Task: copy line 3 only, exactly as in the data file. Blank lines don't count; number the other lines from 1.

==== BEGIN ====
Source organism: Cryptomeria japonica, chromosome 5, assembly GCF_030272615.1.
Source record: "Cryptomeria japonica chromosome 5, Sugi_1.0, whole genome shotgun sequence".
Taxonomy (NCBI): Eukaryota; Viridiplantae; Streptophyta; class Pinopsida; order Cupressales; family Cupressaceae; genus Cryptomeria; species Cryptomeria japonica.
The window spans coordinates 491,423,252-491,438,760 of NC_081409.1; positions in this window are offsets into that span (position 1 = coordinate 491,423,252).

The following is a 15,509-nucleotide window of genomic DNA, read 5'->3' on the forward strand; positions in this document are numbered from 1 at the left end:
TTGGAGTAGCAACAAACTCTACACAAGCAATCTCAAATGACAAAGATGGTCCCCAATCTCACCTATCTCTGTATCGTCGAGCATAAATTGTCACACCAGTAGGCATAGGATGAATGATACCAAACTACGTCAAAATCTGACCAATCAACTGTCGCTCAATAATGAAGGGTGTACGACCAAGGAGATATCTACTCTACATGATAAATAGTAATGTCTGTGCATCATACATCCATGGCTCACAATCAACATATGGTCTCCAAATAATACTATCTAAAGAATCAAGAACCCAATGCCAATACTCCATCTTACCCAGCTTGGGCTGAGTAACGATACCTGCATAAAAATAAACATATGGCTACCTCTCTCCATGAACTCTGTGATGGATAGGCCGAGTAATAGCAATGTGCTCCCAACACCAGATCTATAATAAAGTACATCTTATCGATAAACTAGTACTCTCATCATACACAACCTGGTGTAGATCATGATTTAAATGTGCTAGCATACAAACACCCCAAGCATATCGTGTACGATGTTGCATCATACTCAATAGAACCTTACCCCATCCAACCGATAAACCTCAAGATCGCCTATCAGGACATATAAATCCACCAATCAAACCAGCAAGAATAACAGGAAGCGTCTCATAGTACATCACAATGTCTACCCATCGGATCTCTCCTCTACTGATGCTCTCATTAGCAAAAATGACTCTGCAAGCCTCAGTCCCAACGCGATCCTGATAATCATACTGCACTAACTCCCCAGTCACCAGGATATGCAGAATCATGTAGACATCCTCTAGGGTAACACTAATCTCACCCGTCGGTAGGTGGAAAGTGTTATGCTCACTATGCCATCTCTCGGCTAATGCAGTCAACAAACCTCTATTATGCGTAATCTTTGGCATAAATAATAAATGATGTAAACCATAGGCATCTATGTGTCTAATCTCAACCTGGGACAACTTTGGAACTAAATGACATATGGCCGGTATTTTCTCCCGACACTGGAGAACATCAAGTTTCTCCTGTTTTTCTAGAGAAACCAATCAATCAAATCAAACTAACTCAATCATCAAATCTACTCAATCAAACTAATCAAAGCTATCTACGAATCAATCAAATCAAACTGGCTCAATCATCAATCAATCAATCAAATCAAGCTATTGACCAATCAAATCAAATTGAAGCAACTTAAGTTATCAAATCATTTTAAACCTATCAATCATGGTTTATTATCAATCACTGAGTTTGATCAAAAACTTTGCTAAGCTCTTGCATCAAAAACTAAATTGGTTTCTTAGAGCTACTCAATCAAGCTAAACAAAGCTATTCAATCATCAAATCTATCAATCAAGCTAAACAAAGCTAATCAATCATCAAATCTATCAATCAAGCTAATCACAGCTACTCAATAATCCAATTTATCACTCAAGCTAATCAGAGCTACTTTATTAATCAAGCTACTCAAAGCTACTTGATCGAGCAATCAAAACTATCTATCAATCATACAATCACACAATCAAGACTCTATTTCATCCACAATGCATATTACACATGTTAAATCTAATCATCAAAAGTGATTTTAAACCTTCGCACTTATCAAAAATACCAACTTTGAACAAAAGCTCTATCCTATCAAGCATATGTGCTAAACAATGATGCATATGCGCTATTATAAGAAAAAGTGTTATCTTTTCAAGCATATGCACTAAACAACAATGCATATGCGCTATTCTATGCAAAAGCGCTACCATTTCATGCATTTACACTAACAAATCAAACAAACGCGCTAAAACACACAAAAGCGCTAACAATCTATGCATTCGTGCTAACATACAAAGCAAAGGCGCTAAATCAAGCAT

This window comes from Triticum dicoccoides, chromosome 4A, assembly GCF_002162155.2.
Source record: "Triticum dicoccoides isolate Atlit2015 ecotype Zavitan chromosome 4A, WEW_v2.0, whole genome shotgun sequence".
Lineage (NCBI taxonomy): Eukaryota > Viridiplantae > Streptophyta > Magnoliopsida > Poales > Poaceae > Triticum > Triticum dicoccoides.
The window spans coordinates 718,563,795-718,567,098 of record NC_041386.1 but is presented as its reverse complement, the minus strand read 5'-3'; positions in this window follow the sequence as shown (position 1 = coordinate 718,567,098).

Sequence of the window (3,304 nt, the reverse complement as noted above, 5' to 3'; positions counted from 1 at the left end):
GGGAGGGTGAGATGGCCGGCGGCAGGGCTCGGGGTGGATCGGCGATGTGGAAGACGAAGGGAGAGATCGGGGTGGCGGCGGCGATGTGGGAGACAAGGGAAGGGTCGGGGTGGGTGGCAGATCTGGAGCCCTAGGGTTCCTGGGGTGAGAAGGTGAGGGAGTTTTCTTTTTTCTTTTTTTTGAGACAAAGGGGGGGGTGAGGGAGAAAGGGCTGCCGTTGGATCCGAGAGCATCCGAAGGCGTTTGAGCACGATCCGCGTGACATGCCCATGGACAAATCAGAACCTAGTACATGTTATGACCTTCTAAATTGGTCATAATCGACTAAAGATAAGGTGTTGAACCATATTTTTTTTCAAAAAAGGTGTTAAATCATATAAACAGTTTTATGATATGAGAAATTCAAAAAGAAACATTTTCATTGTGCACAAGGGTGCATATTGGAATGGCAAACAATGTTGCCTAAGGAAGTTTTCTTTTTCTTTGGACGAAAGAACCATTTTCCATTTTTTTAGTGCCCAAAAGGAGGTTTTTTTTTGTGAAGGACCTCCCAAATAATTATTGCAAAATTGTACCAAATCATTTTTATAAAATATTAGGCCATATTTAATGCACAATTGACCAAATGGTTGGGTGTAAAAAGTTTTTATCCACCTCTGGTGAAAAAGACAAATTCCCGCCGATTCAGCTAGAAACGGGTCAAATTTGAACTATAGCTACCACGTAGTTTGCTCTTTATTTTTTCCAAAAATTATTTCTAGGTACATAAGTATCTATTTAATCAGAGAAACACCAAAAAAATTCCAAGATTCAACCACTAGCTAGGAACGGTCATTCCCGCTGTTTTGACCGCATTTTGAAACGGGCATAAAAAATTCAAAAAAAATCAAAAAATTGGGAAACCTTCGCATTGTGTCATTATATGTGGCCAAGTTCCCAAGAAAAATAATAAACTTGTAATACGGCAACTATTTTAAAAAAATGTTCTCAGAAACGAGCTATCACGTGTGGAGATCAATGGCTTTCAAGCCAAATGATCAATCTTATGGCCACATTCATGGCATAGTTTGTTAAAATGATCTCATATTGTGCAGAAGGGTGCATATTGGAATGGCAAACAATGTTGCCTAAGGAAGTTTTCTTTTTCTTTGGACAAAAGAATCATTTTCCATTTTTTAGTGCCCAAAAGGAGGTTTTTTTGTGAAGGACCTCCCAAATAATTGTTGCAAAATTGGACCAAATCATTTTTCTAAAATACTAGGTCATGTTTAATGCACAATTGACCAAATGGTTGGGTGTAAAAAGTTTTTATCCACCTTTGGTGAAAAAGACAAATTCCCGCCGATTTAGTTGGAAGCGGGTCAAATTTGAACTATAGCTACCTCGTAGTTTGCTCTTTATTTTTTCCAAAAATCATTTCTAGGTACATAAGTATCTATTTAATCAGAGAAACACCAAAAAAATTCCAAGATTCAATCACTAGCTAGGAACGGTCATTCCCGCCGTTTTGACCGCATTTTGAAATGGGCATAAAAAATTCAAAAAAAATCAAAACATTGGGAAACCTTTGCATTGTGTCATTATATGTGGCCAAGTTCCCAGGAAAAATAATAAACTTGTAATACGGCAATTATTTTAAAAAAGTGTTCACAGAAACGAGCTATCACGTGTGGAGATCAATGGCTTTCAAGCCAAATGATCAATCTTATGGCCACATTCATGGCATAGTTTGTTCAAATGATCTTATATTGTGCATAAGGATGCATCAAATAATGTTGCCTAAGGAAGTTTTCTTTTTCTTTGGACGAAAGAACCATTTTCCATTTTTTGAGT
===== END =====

Taxonomy (NCBI): Eukaryota; Viridiplantae; Streptophyta; class Pinopsida; order Cupressales; family Cupressaceae; genus Cryptomeria; species Cryptomeria japonica.